It was International Women's Day when I edited this episode and what better subject to explore than the impact the e-bike revolution is having on women.
In historical terms, the skyrocketing popularity of e-bikes among women feels a bit like a deja vu.
At the turn of the 20th century, as the and price and safety of these magical, human-powered machines improved and the bicycling craze swept Europe and America, it had a profound effect on women. Bicycles leveled the mobility playing field between genders and in so doing ushered in a new era of independence that had vast influence on everything from fashion and popular culture, to politics. Susan B. Anthony, the famous women's rights pioneer said in 1896: "Let me tell you what I think of bicycling. I think it has done more to emancipate women than anything else in the world."
Fast forward 120 years or so and another great leap in bicycle technology is once again changing everything for women: electric bikes. The popularity of e-bikes is one of the most exciting developments in the cycling world and - as you'll learn in this episode - it's particularly exciting for women.
Bike advocates have spent decades trying to increase the amount of women who would give daily bicycling a try and it turns out all many of them needed was just a small electric motor powered by a rechargeable battery about the size of a two water bottles.
In this episode I share interviews with five women whose lives have been changed by e-bikes. You'll hear how their bikes have not only helped them leap confidently over what used to be common barriers to bicycling, but also how the bikes have balanced out the power dynamic on our streets and have opened up new cycling possibilities far beyond the commute to work.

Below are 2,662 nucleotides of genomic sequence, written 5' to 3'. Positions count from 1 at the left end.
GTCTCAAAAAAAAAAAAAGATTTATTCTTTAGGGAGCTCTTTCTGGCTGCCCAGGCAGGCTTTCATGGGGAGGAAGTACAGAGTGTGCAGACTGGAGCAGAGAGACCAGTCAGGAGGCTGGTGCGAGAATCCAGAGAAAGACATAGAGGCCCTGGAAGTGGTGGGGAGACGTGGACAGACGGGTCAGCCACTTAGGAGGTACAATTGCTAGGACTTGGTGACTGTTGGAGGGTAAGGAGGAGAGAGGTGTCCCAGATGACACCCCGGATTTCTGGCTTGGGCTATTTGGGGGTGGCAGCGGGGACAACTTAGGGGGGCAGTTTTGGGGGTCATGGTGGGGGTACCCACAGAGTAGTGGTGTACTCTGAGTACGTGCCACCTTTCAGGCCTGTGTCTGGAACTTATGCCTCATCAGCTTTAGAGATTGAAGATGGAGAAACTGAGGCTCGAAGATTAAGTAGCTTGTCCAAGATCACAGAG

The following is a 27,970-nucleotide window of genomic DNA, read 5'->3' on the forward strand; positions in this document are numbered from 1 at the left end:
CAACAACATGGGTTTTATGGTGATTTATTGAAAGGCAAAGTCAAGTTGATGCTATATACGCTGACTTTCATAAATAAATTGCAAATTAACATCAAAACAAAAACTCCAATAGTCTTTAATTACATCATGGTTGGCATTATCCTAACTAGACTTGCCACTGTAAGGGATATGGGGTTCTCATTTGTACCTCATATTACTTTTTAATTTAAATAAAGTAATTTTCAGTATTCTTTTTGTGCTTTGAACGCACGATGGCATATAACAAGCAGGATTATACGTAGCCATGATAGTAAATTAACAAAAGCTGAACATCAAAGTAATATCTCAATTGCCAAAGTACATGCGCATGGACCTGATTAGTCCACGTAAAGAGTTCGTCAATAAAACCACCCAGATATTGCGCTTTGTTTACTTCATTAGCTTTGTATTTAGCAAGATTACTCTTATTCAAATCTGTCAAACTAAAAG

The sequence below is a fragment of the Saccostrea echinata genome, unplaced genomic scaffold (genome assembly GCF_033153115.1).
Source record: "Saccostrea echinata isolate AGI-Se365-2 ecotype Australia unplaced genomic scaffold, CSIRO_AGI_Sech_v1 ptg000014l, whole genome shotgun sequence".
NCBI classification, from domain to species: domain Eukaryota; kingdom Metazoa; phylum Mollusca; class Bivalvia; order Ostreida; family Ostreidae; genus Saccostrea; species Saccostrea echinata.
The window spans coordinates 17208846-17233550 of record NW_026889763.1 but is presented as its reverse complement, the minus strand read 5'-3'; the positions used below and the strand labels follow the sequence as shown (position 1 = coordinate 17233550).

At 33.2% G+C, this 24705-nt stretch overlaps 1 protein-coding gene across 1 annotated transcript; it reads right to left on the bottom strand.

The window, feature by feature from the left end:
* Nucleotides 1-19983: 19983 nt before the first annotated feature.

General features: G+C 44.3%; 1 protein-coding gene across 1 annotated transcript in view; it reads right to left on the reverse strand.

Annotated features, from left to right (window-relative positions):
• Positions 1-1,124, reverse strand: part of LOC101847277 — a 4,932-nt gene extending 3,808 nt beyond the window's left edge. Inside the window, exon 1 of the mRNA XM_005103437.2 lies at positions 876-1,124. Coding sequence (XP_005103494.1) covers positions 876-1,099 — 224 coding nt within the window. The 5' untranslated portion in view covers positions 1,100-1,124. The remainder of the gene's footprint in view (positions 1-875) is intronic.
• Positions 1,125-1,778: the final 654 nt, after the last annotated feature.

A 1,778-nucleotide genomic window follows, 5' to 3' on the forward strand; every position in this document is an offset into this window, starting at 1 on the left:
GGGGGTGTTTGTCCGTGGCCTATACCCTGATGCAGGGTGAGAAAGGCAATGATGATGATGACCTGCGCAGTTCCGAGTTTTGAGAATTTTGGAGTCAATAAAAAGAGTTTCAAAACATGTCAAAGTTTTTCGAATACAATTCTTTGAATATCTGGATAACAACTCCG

Going into this episode, I felt like what I was seeing with e-bikes and women was nothing short of a revolution, or at least a movement. Now I'm more convinced about that then ever.
Our guests in this episode are:
Leslie Carlson (@queenleslie) , a 56 year old a communications and branding consultant and married mom of three college-age kids. Leslie lives in southeast Portland and has only had her e-bike for about a month.
Emily Barrett (@emmypdx), a tech industry worker who's lived in north and northeast Portland for 18 years and is married with kids ages 5 and 1.
Tina Ricks (@tinaintheburbs) is in her 50s and works at her home in the Bethany area (just outside Beaverton) editing law books for a small publisher. She's been the owner of a Rad Power e-bike for about a year.
Ingrid Fish, a 46-year old who works for the City of Portland's Bureau of Planning and Sustainability. She and her husband live in the Woodstock neighborhood and have two kids, ages 12 and 10. Ingrid is the most veteran e-biker of the bunch and she's been riding hers for about 10 years.
Karin Power (@karin_power), a 38-year-old member of the Oregon state legislature who represents the city of Milwaukie in the House of Representatives. She carries her two young children on her Tern GSD that she bought last fall.
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